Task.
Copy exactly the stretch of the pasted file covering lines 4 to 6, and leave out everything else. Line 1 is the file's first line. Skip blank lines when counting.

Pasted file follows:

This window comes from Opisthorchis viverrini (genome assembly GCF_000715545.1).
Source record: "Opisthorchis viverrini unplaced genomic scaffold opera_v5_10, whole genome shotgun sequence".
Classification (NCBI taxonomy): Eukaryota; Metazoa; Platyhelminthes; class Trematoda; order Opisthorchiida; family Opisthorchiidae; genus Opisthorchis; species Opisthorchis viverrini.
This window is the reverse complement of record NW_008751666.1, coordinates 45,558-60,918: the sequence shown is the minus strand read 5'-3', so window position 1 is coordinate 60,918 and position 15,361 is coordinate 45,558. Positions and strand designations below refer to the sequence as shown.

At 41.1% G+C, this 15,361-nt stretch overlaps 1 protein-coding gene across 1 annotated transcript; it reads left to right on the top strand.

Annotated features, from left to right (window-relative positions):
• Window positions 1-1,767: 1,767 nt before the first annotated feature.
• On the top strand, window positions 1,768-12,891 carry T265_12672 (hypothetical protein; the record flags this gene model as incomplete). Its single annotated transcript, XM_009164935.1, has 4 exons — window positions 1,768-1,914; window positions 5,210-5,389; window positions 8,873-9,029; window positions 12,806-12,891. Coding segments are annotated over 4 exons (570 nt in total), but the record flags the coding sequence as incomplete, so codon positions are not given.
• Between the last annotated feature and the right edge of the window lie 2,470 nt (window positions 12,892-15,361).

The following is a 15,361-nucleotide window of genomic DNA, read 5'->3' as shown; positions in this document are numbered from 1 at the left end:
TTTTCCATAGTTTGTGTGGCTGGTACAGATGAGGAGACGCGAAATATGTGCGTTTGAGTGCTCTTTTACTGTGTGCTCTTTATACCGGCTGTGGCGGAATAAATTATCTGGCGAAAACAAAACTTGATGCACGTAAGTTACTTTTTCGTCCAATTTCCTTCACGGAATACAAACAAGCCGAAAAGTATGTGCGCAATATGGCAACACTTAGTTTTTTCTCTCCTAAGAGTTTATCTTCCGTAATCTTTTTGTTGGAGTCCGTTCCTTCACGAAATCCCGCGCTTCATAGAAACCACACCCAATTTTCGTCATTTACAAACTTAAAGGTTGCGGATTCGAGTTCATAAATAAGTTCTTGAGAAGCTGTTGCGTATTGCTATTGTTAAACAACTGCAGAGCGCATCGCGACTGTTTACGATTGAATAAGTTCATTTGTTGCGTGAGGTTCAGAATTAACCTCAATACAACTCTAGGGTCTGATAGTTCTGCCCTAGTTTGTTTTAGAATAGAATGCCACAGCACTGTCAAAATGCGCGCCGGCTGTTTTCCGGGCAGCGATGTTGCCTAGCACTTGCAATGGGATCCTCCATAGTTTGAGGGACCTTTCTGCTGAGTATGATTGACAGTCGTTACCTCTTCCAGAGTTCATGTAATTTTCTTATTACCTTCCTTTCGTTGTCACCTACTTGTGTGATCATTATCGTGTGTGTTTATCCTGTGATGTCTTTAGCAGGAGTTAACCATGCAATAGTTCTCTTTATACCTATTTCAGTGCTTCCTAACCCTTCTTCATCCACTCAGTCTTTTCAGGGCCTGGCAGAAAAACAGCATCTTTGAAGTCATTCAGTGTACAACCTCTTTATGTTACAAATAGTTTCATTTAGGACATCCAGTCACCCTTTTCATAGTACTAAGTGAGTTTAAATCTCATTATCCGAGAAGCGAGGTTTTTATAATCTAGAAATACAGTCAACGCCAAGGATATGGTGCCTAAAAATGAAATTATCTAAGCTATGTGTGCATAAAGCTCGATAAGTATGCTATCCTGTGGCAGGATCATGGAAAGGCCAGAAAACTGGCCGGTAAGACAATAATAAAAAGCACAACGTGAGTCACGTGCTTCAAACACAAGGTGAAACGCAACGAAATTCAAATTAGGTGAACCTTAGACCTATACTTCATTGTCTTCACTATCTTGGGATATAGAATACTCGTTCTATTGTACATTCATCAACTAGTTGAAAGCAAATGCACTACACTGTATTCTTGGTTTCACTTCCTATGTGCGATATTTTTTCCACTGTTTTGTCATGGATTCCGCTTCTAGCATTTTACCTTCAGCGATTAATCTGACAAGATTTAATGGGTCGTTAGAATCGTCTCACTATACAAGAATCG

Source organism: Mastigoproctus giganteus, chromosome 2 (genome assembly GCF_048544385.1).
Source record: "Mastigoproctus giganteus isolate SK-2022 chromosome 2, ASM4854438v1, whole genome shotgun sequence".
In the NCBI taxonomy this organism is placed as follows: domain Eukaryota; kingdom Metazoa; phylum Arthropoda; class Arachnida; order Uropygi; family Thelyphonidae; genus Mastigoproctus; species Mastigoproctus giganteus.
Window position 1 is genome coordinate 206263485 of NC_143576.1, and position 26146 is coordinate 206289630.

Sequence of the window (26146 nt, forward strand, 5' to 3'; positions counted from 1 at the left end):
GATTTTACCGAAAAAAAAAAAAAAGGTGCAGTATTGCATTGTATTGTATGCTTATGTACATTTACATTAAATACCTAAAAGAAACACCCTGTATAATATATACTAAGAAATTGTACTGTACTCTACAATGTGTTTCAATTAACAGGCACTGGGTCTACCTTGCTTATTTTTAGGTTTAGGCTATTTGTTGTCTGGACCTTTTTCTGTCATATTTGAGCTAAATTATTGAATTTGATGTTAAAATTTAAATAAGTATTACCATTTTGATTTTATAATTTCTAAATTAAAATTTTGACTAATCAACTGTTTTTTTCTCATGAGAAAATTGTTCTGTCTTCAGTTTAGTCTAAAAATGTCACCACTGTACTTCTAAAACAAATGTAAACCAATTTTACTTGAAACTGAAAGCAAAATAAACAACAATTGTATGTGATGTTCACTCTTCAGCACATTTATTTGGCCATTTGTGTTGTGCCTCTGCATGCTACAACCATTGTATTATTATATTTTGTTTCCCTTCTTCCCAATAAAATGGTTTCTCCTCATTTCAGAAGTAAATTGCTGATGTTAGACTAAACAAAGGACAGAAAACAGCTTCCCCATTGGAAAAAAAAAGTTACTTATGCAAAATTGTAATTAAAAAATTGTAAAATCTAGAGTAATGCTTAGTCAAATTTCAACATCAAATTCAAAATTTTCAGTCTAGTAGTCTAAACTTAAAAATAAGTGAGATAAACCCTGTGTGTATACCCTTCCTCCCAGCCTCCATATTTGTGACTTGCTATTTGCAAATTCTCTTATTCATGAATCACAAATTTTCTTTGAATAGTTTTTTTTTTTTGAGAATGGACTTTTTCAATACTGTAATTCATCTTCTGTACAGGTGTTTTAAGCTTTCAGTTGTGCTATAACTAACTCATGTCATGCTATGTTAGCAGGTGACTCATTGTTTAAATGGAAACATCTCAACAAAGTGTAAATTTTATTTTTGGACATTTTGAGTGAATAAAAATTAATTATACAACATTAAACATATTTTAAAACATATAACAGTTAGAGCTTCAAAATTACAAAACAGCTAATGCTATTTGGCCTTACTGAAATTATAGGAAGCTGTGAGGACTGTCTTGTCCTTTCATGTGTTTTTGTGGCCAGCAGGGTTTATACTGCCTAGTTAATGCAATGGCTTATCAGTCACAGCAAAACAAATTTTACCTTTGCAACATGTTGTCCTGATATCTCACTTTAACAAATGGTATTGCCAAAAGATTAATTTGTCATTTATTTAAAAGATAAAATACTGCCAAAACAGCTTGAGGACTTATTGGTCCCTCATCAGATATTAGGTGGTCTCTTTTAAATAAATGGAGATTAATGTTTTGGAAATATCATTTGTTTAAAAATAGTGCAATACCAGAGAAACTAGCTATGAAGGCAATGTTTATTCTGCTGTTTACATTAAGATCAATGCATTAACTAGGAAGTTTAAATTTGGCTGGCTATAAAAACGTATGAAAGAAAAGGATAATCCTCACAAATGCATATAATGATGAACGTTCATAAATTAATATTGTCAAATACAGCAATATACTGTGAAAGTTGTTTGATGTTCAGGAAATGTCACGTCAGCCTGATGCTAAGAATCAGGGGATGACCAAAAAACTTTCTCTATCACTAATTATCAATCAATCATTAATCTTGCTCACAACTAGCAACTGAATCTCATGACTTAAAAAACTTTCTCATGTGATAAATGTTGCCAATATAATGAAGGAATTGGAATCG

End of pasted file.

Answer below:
This window is the reverse complement of record NW_008751666.1, coordinates 45,558-60,918: the sequence shown is the minus strand read 5'-3', so window position 1 is coordinate 60,918 and position 15,361 is coordinate 45,558. Positions and strand designations below refer to the sequence as shown.

At 41.1% G+C, this 15,361-nt stretch overlaps 1 protein-coding gene across 1 annotated transcript; it reads left to right on the top strand.

Annotated features, from left to right (window-relative positions):